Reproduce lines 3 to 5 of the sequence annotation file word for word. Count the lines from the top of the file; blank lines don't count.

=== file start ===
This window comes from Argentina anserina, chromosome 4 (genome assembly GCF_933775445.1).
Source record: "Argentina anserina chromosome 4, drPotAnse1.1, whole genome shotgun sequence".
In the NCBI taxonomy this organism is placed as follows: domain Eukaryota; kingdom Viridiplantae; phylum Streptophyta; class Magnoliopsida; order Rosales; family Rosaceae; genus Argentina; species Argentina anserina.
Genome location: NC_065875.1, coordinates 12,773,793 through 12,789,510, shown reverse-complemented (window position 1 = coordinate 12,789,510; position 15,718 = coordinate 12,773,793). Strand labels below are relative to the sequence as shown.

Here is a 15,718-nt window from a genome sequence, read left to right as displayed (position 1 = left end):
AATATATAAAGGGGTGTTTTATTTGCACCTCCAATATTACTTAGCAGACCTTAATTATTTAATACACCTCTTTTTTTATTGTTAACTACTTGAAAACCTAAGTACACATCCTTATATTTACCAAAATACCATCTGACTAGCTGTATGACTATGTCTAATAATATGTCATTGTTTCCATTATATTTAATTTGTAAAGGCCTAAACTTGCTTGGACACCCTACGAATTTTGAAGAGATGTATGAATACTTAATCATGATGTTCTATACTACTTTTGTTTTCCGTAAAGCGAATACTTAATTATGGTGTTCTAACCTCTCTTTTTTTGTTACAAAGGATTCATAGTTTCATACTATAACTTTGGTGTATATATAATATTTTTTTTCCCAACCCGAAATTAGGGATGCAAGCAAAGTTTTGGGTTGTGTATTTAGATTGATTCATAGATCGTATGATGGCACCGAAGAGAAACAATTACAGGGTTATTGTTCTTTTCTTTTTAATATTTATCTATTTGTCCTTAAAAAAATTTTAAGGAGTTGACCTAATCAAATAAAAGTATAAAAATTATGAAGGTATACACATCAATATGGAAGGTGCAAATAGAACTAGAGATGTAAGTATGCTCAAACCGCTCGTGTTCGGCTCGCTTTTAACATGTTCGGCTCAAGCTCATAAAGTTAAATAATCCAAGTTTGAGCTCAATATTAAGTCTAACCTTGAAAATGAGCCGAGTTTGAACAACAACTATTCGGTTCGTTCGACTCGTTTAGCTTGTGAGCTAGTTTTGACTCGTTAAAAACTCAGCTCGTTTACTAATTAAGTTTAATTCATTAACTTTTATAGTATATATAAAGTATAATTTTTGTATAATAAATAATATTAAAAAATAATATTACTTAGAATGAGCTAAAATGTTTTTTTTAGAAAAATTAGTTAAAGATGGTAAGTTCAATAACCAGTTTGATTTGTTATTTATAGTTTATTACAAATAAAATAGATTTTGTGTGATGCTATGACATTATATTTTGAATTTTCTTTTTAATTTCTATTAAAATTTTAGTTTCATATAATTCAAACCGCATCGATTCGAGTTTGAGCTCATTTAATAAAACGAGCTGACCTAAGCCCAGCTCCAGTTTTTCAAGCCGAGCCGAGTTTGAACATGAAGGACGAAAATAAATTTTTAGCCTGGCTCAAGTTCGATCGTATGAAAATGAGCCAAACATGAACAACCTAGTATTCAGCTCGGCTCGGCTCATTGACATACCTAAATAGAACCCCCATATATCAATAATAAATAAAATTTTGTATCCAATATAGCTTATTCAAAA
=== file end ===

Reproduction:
In the NCBI taxonomy this organism is placed as follows: domain Eukaryota; kingdom Viridiplantae; phylum Streptophyta; class Magnoliopsida; order Rosales; family Rosaceae; genus Argentina; species Argentina anserina.
Genome location: NC_065875.1, coordinates 12,773,793 through 12,789,510, shown reverse-complemented (window position 1 = coordinate 12,789,510; position 15,718 = coordinate 12,773,793). Strand labels below are relative to the sequence as shown.

Here is a 15,718-nt window from a genome sequence, read left to right as displayed (position 1 = left end):